I'm spending the Christmas holiday season with my fiance and his family in England. Since she's curious, Carolyn asked that I write a post about our Christmas dinner. Surprise! It was practically the same as a Christmas dinner in the States: turkey with stuffing, cranberry sauce, carrots, brussels sprouts and roasted potatoes. The only interesting difference was the dessert and frankly, I don't think a whole post about Christmas pudding would be very interesting to anyone but me
Here's a picture I took of Christmas dinner. As you can see it's all very familiar.
Instead, I'm going to talk about all the other Adventure Food I've been sampling.
I started using the term Adventure Food with my friend Andrea. She and and I had taken a few fun road trips the summer before last, and also a long cross-country road trip in the spring. We had a lot of Adventure Food. They're the foods that are experiments, a bit of local cuisine you want to taste, something you only have on special occasions, or are just plain fun. For example, funnel cake is an Adventure Food, I only I have it at fairs and festivals. Coconut coated candy apples for breakfast at Coney Island are another example.
My previous posts here have been about vegetarian cooking. That's because when I'm at home, I eat primarily a vegetarian diet. It's entirely for environmental reasons that I won't go on about now. The point is, I still eat meats now and again. So, upon arriving in England for my first visit back in October, I decided to happily sample British cuisine both vegetarian and non-vegetarian. Since then I've had several fun and interesting foods. There are enough that it will be best to organize them into two posts, the savory and the sweet.
A full English breakfast was at the top of my 'must try' list. Breakfast is my favorite meal and I knew it would introduce me to black pudding. The core of the meal is familiar with eggs, toast and bacon. But add in some friend tomatoes and mushrooms, baked beans, sausage, black pudding and a bit of HP Sauce and it's a gigantic new thing. Black pudding is a sausage made from cooked down blood with a filler of some sort (the ones I had were barley). Because of the gruesome ingredient I was a little skittish about trying it. The texture was softer than I generally like for sausage, but the flavor was fine. Actually, it reminded me a bit of scrapple. HP Sauce is a particular brand of brown sauce that's served with just about everything but seems to be a requirement with a full English breakfast. It's tangy and awesome. I may have to find it at home.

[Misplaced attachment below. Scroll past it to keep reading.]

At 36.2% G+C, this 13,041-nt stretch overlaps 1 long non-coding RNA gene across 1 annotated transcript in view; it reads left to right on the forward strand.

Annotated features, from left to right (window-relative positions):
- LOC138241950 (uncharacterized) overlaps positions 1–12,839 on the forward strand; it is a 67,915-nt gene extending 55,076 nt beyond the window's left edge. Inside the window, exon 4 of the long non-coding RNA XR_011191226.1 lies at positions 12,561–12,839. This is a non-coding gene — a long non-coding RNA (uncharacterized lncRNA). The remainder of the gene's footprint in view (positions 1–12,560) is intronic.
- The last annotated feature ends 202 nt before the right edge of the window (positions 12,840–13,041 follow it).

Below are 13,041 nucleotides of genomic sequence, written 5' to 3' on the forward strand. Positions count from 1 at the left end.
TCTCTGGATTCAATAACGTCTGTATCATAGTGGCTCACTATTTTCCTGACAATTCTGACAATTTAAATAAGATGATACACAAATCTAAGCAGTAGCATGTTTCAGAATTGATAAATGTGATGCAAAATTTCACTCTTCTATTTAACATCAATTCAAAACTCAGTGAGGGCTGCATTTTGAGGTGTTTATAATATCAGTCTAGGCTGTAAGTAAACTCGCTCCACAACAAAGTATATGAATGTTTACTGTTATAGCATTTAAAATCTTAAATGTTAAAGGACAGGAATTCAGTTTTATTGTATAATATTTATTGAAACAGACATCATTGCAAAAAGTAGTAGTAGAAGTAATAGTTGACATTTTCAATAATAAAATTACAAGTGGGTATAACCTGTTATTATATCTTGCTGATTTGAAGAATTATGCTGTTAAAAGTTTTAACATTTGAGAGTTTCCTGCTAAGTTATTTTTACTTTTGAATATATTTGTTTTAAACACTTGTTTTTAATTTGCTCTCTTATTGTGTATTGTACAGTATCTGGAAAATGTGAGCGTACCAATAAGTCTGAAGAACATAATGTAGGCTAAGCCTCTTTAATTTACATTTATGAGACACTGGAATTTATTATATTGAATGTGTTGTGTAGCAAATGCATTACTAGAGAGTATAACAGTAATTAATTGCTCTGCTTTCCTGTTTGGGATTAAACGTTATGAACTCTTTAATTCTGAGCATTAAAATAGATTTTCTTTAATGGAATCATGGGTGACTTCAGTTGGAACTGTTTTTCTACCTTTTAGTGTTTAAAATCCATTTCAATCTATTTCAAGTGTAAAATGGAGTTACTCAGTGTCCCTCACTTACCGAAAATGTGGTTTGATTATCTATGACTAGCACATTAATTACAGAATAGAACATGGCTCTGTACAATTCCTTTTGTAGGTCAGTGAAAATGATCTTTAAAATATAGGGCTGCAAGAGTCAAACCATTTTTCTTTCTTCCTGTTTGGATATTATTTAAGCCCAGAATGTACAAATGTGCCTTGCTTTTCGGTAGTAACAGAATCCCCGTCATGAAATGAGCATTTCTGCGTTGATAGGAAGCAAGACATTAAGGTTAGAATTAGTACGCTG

Graham insists sausages are different in the UK. While it's true that there is amazing sausage here, I think the US sausage situation has improved in the past 10 years. Richer and more exotically flavored sausages are now in nearly every grocery store. I guess it's been that way here for much longer. Game sausages seem to be more common in the UK. We bought some very nice wild boar sausages at a butcher. They were amazing at breakfast served on toast with some HP Sauce. Actually, that's an interesting thing. I've seen more butchers here than at home.
Pates and terrines are very common. I think I've seen one or the other on every menu I've encountered. Chicken pate seems to be the most common, but there have been some that are more interesting. One of the best was a venison terrine at The Angel Restaurant in Guildford. Graham's father received two types of pate as Christmas gifts, hare and wild boar. Hopefully I'll be able to sample them in a few days.
Pasties (pastry with a variety of fillings) are everywhere, there are even chains that specialize in them. This makes me very happy. Like Scotch eggs, pasties are something I equate with renaissance fairs. Here, I can pick up fresh ones at a various shops in town or at a kiosk at the train station. For Christmas, a pasty chain The West Cornwall Pasty Company, had a holiday themed one with turkey, cranberry sauce, and stuffing. It was very tasty.